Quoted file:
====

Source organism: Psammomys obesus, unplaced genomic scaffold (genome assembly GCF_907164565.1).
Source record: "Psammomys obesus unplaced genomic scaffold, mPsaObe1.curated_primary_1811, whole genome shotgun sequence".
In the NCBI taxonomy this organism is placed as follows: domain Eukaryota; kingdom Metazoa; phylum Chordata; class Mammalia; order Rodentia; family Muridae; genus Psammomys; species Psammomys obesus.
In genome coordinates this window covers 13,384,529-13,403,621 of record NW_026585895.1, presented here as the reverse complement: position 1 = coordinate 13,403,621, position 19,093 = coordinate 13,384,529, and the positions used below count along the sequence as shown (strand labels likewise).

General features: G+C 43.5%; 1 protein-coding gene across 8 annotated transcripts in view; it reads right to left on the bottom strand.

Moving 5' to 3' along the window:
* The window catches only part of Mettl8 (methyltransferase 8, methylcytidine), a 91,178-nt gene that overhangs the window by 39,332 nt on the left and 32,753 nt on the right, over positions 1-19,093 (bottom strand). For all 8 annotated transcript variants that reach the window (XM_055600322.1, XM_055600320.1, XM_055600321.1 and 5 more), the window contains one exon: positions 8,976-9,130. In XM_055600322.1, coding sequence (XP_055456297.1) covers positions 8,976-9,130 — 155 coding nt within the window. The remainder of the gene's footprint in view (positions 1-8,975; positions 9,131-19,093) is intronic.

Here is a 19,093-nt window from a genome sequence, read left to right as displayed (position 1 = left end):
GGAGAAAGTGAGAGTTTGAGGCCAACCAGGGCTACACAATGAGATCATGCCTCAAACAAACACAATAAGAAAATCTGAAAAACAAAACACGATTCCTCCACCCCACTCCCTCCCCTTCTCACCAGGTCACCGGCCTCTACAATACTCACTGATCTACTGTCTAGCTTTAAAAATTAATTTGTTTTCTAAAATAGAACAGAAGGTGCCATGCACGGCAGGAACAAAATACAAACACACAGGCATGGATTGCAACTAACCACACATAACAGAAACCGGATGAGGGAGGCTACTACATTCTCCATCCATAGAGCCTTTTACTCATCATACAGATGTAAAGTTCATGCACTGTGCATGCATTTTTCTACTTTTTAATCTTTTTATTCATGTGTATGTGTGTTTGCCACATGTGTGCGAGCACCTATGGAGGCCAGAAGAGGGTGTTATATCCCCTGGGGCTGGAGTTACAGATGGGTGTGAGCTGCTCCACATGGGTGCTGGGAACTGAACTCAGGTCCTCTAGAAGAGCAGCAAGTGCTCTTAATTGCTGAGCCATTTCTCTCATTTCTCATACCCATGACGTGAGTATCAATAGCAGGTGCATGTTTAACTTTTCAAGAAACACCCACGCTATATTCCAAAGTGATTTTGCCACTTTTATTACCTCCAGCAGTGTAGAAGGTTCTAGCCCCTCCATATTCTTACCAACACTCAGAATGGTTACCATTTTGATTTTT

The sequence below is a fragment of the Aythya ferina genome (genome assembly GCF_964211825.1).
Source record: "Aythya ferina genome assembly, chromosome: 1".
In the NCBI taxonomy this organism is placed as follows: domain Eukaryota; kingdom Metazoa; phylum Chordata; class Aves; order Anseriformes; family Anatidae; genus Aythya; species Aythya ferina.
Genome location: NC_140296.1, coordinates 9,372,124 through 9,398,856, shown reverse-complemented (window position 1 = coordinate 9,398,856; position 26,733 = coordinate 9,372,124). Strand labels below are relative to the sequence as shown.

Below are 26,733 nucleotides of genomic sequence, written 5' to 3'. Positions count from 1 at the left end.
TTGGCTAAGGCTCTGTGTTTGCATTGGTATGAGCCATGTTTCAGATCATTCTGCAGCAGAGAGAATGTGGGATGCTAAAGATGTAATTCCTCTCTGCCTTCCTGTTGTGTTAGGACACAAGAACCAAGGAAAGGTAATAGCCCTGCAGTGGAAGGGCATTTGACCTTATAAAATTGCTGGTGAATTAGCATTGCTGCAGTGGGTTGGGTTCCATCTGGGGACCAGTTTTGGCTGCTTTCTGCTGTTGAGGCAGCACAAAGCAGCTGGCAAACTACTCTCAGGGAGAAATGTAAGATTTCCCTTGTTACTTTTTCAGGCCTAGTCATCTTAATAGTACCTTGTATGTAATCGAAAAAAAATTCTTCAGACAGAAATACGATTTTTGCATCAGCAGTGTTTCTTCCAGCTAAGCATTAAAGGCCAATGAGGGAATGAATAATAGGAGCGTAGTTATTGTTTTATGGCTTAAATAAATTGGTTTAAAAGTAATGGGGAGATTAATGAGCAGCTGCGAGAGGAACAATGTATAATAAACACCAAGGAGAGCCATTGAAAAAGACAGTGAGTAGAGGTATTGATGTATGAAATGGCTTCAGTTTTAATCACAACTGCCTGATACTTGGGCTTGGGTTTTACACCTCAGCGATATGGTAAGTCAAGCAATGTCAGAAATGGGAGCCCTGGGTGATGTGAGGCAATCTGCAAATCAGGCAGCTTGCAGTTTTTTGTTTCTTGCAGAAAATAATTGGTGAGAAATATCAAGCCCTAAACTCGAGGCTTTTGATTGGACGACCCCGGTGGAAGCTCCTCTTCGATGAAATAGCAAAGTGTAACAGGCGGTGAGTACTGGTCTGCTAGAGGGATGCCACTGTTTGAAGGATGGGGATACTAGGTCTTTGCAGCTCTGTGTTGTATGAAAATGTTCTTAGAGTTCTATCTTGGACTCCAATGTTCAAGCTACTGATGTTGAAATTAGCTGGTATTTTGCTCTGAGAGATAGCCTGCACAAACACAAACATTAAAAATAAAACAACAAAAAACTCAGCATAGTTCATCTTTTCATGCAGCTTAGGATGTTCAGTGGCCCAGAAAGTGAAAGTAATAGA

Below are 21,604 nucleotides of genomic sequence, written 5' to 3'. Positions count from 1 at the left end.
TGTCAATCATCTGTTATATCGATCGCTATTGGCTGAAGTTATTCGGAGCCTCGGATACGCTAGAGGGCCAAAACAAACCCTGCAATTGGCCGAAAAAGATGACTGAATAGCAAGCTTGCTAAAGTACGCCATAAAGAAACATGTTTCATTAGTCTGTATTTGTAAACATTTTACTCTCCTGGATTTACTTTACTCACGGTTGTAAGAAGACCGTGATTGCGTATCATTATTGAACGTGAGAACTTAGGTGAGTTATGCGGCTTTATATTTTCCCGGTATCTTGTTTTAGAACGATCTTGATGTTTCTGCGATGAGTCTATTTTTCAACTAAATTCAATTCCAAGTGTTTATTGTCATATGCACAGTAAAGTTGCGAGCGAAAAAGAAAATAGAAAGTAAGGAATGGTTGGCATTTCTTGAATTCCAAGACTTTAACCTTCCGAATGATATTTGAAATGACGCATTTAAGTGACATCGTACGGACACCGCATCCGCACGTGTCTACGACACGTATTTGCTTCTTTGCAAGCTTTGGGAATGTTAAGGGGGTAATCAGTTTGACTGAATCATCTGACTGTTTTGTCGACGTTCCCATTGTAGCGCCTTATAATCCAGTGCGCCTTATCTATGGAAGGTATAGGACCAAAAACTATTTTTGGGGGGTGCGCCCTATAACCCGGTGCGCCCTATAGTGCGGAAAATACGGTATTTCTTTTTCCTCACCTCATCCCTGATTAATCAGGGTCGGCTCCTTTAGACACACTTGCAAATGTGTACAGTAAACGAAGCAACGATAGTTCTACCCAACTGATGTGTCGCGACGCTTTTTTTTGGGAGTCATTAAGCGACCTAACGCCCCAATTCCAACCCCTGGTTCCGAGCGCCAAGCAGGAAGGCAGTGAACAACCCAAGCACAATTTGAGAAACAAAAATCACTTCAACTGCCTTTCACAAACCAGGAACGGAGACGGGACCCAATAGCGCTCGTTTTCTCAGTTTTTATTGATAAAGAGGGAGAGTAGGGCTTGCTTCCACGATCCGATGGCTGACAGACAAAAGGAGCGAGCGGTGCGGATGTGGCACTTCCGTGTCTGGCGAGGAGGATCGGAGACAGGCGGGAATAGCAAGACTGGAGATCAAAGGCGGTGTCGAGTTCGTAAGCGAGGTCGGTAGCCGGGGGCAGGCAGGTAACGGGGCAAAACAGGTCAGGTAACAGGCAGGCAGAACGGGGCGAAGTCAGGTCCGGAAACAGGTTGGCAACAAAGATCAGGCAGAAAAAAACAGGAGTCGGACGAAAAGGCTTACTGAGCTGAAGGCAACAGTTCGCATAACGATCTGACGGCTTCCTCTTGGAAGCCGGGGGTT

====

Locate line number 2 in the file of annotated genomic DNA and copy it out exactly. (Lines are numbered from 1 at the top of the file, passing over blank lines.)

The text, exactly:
Source record: "Psammomys obesus unplaced genomic scaffold, mPsaObe1.curated_primary_1811, whole genome shotgun sequence".